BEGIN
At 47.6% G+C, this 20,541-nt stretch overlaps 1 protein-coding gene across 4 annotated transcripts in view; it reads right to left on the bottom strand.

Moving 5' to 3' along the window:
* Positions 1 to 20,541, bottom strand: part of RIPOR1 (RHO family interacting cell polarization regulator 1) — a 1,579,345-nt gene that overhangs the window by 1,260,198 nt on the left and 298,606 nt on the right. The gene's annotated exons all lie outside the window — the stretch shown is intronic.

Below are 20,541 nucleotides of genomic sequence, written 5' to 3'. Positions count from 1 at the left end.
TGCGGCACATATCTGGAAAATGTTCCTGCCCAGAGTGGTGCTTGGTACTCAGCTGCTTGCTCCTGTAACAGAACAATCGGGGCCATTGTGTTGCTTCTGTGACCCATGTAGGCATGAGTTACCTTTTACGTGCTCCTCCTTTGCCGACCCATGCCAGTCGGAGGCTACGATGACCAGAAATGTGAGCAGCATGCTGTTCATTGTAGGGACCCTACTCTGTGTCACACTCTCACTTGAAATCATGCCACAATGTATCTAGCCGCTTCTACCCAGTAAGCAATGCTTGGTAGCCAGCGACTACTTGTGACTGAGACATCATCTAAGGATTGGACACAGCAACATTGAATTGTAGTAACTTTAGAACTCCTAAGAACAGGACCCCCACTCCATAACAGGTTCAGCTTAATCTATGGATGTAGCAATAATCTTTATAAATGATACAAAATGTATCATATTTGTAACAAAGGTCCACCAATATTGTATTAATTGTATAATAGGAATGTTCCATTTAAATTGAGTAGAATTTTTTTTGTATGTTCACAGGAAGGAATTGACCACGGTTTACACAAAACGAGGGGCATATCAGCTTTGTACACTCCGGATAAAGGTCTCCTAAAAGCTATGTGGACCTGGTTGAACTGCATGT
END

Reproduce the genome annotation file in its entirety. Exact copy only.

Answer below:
At 47.6% G+C, this 20,541-nt stretch overlaps 1 protein-coding gene across 4 annotated transcripts in view; it reads right to left on the bottom strand.

Moving 5' to 3' along the window:
* Positions 1 to 20,541, bottom strand: part of RIPOR1 (RHO family interacting cell polarization regulator 1) — a 1,579,345-nt gene that overhangs the window by 1,260,198 nt on the left and 298,606 nt on the right. The gene's annotated exons all lie outside the window — the stretch shown is intronic.

Below are 20,541 nucleotides of genomic sequence, written 5' to 3'. Positions count from 1 at the left end.
TGCGGCACATATCTGGAAAATGTTCCTGCCCAGAGTGGTGCTTGGTACTCAGCTGCTTGCTCCTGTAACAGAACAATCGGGGCCATTGTGTTGCTTCTGTGACCCATGTAGGCATGAGTTACCTTTTACGTGCTCCTCCTTTGCCGACCCATGCCAGTCGGAGGCTACGATGACCAGAAATGTGAGCAGCATGCTGTTCATTGTAGGGACCCTACTCTGTGTCACACTCTCACTTGAAATCATGCCACAATGTATCTAGCCGCTTCTACCCAGTAAGCAATGCTTGGTAGCCAGCGACTACTTGTGACTGAGACATCATCTAAGGATTGGACACAGCAACATTGAATTGTAGTAACTTTAGAACTCCTAAGAACAGGACCCCCACTCCATAACAGGTTCAGCTTAATCTATGGATGTAGCAATAATCTTTATAAATGATACAAAATGTATCATATTTGTAACAAAGGTCCACCAATATTGTATTAATTGTATAATAGGAATGTTCCATTTAAATTGAGTAGAATTTTTTTTGTATGTTCACAGGAAGGAATTGACCACGGTTTACACAAAACGAGGGGCATATCAGCTTTGTACACTCCGGATAAAGGTCTCCTAAAAGCTATGTGGACCTGGTTGAACTGCATGT